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Getting to the bottom of Benghazi - Mac's Video Mailbox
Posted by on April 11, 2014
I continue to receive letters, phone calls, and emails from folks asking for the truth about Benghazi.  Setting the facts straight is important to our national security and to ensure this never happens again.  We owe it to the Americans who lost their lives, their families, and those who continue to bravely serve today.  They deserve the whole truth, our complete support, and the assurance that their government has their best interests in mind.
 
Congress will continue to hold hearings until we get to the bottom of Benghazi.  Just recently, the House Intelligence Committee had former Deputy Director of the CIA, Mike Morrell, testify publicly about editing the Administration's talking points regarding what happened on the ground.  Click here to view my questions at the hearing.

In this edition of my video mailbox, I will answer some of the concerns and questions that I have heard and read from the people in our part of Texas about Benghazi.

As I mentioned in the video, if you want to see the facts for yourself, please visit www.gop.gov/benghazi/ to view collected transcripts and other documents.
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BLOG: The value of common sense
Posted by on January 07, 2014
The cold weather across much of the country reminds me of a point made by the speaker at the Amarillo Community Prayer Breakfast this year.  
He spoke about growing up on a ranch and how that experience leads one to understand that there are consequences to our actions.  If you don’t cut the ice, the horses can’t drink.  If you don’t fix the fence, the cattle will get out.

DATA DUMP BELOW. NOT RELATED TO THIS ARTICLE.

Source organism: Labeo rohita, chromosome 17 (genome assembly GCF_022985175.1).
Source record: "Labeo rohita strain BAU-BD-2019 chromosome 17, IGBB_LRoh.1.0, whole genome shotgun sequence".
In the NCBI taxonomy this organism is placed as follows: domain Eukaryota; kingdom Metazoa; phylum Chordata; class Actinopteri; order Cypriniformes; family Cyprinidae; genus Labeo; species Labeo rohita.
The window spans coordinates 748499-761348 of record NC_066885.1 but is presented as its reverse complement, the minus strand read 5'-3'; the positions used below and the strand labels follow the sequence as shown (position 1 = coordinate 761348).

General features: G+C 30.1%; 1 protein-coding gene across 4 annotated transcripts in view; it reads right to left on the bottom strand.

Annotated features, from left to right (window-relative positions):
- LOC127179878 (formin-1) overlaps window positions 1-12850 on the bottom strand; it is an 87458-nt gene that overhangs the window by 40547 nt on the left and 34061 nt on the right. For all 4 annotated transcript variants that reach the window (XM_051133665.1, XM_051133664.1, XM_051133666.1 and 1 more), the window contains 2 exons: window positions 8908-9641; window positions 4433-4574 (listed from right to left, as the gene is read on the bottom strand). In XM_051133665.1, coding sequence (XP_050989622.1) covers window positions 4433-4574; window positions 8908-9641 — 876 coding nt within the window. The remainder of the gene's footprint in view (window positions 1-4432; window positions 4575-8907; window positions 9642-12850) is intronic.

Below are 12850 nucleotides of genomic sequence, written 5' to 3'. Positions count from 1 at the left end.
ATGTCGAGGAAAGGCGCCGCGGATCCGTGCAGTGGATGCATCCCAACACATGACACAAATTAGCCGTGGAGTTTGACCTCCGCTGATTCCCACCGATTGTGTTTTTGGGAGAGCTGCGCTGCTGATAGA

It sounds simple.  Most of us call it common sense.

But as someone told me one time, “the thing about common sense in Washington is that it is not very common.”

I think of those things when reading a column by Peggy Noonan that talks about President Obama and common sense.  She points out that he has had very little experience with concrete, tangible things.  His life has been lived with words, and he somehow seems to think that if he speaks the words, it automatically happens.  Things on a ranch don’t work that way.  Talking does not get the job done, and in many situations, the fewer words spoken the better.

Noonan goes on to say that the Administration seems full of people who have seen the movie but never read the book.  They talk in sound bites, worry what the political effects may be, but never really dig down into the substance to fix a problem.  They don’t worry about the complexities or think that something may not turn out just like they imagine it; they spout out movie lines.